Thursday, May 03, 2007

Wikia Works, a Case Study

Most readers are aware of Wikipedia, the online resource for information that isn't (and never will be) printed as hard copy. This remarkable creature of the Web and a growing number of cousins live in a netherworld midway between speaking and writing, a collective expression of a vast number of users, any of whom can tweak the content as long as they are willing to subscribe to a few basic rules. Moderators keep some measure of order, but their role has about as much control over content as the operator of a ferris wheel has over the monster standing there in the fairground.

My own awareness of Wikipedia grew several notches when I discovered that it was the go-to place for information about unfolding disasters. The Indian Ocean tsunami of 2004 and the aftermath of Katrina on the Gulf coast come to mind. It was not surprising, then, that within a few hours of the Virginia Tech killings a Wikipedia entry was under way, It became for me the place to go for the most timely breaking news.

A few weeks ago I was flattered to be invited to join, contribute to and participate in another Wikia site about politics. The contact person is a staff member working for the same individual or group that put Wikipedia together. I mention this not to brag, but to point to an expanding group of Internet phenomena, user-driven sites that take on lives of their own as swarms of users, like fish in a school or birds in a flock, move their collective mass in this or that direction.

My site, of course, has very few regular readers, but I like to think that one reader at Hootsbuddy's Place is worth scores of others among the teeming masses. I spend a lot of time putting my posts together and am vain enough to imagine that the quality is largely a cut above that of the average blog. (I tend to be wordy, I know, and my opinions about a few topics represent such a narrow view as to be near madness. For those drawbacks I have no defense. Charity on the part of my readers is all that stands between me and complete oblivion.)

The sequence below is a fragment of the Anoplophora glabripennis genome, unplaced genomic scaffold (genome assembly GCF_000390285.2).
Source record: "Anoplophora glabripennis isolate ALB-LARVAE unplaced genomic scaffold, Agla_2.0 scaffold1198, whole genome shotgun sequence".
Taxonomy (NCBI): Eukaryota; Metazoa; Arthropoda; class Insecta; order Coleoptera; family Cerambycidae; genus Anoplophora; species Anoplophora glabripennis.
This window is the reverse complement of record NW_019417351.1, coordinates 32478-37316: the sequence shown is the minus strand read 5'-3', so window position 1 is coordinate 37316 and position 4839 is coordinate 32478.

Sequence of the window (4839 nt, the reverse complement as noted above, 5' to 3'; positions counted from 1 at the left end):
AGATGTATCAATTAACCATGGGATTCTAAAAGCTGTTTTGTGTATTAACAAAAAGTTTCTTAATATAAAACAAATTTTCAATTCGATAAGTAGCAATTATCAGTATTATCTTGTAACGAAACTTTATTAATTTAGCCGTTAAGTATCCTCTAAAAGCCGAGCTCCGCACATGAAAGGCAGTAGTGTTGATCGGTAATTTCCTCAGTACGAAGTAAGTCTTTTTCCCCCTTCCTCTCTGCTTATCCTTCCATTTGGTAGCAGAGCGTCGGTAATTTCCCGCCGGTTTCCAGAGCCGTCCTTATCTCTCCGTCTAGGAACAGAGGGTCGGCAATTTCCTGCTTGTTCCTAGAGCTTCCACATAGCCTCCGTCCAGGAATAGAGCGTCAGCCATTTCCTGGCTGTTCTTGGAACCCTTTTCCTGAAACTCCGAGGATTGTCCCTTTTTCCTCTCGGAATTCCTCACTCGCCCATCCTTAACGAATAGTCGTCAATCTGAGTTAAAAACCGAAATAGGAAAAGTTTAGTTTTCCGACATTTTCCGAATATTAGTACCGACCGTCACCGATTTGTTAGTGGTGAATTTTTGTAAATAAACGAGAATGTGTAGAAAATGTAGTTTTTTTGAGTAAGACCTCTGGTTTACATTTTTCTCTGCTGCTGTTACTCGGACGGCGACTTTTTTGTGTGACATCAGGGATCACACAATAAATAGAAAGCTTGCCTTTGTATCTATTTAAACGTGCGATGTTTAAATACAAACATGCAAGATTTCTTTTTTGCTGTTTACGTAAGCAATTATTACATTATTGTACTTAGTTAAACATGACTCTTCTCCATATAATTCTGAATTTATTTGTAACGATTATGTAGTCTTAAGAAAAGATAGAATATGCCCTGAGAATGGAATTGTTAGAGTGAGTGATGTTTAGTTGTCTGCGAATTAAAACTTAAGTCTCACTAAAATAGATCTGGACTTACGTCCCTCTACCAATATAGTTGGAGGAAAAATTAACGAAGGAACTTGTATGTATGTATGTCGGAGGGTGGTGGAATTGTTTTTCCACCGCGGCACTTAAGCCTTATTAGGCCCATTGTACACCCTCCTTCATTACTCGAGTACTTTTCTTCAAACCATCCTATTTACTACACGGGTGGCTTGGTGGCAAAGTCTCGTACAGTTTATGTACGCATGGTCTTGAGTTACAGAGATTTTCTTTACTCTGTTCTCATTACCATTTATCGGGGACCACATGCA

I am content that about eighty percent of my traffic comes from search engines, mainly Google but others as well. I noticed yesterday that my Google Page Rank dropped from five to four, but I have no idea what that means, really. As I have said before, I blog more for my grandchildren and myself than the rest of the world. And if anyone else finds something interesting here, welcome. At the same time my TTLB rank barely returned to the top ten thousand so I expect to remain a pretty small fish in a very big pond.

Having said that, I now link to a timely and interesting piece from the Politics.wikia site which includes a YouTube video illustrating how the Virginia Tech story grew during the first twelve hours. Here is the article in toto at this moment. If enough readers at the site expand or edit, the content may change, but I don't expect that to happen. I do expect that in the future this will be one of the prescient footnotes of our time.

So on April 16, there was the Virginia Tech shooting. 2 hours later, it had a Wikipedia article that had these 19 words:


The Virigina [sic] Tech shooting incident occurred on April 16th, 2007. One person has been reported to be slain.


The article has since been edited by some 2,000 editors, with some 7,500 revisions. Here's what The New York Times' Noman Cohen wrote:

IMAGINE a newspaper with more than 2,000 writers, researchers and copy editors, yet no supervisors or managers to speak of. No deadlines; no meetings to plan coverage; no decisions handed down through a chain of command; no getting up on a desk to lead a toast after a job well done.


Think about it. In one week, the article went from 18 words, to a full length, referenced, and polished article. That's the beauty of Wikipedia. I couldn't imagine how this type of thing gets done, except for the fact that I contribute to a wiki. It's just a great thing.

1 comment:

deadissue.com said...

Truly amazing - - - I always forget to check in w/ wiki once the gremlins get wet, but the speed of everything now is...

Imagine what we'd have to go off of if wiki had been around when JFK got killed!